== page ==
The so-called Revolution of 1800 put Jeffersonian Republicans in charge and drove the Federalist Party to extinction.
The contested elections of 1876 marked the formal end of Reconstruction in the former Confederacy because of yet another shady deal that put a Republican in the White House but gave southern Whites free rein to install a brutal regime of racial subordination and terror.
None of these elections however bear the same weight as the presidential election of 1860, which decided the fate of the American republic. And in 2020, the stakes seem almost as high.
Historical analogies rarely work in simple parallel ways. 2020 is not 1860 even though we may find some resonance of our current condition in the past. There is no active secession movement ready to take states out of the Union in case Joe Biden is elected to the presidency. While some may threaten or incite violence, we can ill imagine a long drawn out Civil War over the results of the presidential elections. The real fear among many Americans today is the possibility of widespread electoral fraud and interference, something that never entered the political equation in 1860.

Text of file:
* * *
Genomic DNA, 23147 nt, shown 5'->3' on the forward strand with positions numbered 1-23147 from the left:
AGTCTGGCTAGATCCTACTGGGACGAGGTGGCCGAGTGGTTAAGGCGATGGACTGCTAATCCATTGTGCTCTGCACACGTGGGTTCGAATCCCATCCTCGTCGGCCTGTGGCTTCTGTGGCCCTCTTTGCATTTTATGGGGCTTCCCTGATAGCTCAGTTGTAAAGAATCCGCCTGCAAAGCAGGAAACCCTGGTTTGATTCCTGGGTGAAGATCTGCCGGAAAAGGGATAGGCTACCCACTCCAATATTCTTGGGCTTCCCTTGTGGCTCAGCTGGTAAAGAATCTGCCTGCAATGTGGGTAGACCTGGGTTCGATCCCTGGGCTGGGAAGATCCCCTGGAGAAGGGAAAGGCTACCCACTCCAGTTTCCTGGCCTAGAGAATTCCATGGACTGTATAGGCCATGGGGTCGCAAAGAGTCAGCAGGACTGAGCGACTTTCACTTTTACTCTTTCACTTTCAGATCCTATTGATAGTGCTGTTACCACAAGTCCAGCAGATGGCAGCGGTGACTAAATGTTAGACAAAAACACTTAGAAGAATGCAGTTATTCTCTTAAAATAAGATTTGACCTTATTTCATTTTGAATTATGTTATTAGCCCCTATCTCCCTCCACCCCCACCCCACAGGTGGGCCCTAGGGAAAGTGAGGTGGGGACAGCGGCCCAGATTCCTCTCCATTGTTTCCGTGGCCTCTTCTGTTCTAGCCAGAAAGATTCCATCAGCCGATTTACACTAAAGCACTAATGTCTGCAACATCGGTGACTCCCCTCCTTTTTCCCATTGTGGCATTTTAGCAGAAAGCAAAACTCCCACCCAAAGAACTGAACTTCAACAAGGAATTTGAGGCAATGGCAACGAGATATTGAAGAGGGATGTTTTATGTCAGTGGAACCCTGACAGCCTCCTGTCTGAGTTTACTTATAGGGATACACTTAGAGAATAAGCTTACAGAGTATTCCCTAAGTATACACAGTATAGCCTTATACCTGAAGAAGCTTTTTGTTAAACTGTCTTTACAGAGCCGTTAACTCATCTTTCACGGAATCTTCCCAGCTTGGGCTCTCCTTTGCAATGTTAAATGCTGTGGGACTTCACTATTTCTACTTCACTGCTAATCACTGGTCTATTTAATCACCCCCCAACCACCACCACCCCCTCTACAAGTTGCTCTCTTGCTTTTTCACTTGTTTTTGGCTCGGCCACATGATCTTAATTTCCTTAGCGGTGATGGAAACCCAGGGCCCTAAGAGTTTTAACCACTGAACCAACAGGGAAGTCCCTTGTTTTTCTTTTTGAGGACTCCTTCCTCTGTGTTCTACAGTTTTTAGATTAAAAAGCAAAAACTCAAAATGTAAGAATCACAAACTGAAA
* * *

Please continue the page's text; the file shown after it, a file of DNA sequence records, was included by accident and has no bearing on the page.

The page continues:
The 2020 presidential election is certainly as consequential as that of 1860. It is, as Biden is fond of saying, a battle for the “soul of America.” The fate of the American republic once again hangs in the balance. Like the slaveholders of the 1850s, Trump, his followers and enablers are in a position to pose an existential threat to American democracy. Like many slaveholders, Trump refuses to commit to a peaceful transfer of power if he loses.
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